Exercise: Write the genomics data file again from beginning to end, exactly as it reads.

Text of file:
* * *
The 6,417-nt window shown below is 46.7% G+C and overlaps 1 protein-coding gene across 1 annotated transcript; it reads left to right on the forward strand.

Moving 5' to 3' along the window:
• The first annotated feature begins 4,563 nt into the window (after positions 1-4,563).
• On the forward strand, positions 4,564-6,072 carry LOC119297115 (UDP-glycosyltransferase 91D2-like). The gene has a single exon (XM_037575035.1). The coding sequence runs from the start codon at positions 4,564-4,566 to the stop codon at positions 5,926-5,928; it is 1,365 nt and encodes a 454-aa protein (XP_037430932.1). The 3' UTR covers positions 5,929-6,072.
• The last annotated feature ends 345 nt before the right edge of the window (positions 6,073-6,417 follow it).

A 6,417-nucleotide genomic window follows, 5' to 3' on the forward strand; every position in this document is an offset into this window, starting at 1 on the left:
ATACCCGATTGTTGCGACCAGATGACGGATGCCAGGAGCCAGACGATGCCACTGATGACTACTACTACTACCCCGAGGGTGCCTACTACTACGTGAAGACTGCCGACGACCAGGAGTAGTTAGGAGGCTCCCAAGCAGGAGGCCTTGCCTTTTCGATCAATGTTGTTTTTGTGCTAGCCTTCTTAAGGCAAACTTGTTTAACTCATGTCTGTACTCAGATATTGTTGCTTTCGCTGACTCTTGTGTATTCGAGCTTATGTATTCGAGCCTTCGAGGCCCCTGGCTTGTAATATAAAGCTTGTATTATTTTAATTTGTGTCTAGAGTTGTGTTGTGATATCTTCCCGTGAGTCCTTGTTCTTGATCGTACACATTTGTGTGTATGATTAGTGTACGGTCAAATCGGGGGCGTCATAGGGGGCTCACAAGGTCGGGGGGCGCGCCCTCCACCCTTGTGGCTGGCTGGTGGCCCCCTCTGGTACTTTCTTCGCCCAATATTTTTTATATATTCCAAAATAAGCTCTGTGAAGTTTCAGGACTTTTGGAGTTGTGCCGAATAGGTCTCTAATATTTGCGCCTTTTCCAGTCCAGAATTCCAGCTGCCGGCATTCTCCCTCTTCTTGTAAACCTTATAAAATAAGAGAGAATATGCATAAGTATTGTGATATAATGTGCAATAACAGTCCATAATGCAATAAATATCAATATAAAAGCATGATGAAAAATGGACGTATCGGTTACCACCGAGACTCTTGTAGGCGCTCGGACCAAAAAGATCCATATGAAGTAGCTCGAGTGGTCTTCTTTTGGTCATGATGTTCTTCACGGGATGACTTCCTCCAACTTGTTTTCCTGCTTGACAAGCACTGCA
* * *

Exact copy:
The 6,417-nt window shown below is 46.7% G+C and overlaps 1 protein-coding gene across 1 annotated transcript; it reads left to right on the forward strand.

Moving 5' to 3' along the window:
• The first annotated feature begins 4,563 nt into the window (after positions 1-4,563).
• On the forward strand, positions 4,564-6,072 carry LOC119297115 (UDP-glycosyltransferase 91D2-like). The gene has a single exon (XM_037575035.1). The coding sequence runs from the start codon at positions 4,564-4,566 to the stop codon at positions 5,926-5,928; it is 1,365 nt and encodes a 454-aa protein (XP_037430932.1). The 3' UTR covers positions 5,929-6,072.
• The last annotated feature ends 345 nt before the right edge of the window (positions 6,073-6,417 follow it).

A 6,417-nucleotide genomic window follows, 5' to 3' on the forward strand; every position in this document is an offset into this window, starting at 1 on the left:
ATACCCGATTGTTGCGACCAGATGACGGATGCCAGGAGCCAGACGATGCCACTGATGACTACTACTACTACCCCGAGGGTGCCTACTACTACGTGAAGACTGCCGACGACCAGGAGTAGTTAGGAGGCTCCCAAGCAGGAGGCCTTGCCTTTTCGATCAATGTTGTTTTTGTGCTAGCCTTCTTAAGGCAAACTTGTTTAACTCATGTCTGTACTCAGATATTGTTGCTTTCGCTGACTCTTGTGTATTCGAGCTTATGTATTCGAGCCTTCGAGGCCCCTGGCTTGTAATATAAAGCTTGTATTATTTTAATTTGTGTCTAGAGTTGTGTTGTGATATCTTCCCGTGAGTCCTTGTTCTTGATCGTACACATTTGTGTGTATGATTAGTGTACGGTCAAATCGGGGGCGTCATAGGGGGCTCACAAGGTCGGGGGGCGCGCCCTCCACCCTTGTGGCTGGCTGGTGGCCCCCTCTGGTACTTTCTTCGCCCAATATTTTTTATATATTCCAAAATAAGCTCTGTGAAGTTTCAGGACTTTTGGAGTTGTGCCGAATAGGTCTCTAATATTTGCGCCTTTTCCAGTCCAGAATTCCAGCTGCCGGCATTCTCCCTCTTCTTGTAAACCTTATAAAATAAGAGAGAATATGCATAAGTATTGTGATATAATGTGCAATAACAGTCCATAATGCAATAAATATCAATATAAAAGCATGATGAAAAATGGACGTATCGGTTACCACCGAGACTCTTGTAGGCGCTCGGACCAAAAAGATCCATATGAAGTAGCTCGAGTGGTCTTCTTTTGGTCATGATGTTCTTCACGGGATGACTTCCTCCAACTTGTTTTCCTGCTTGACAAGCACTGCA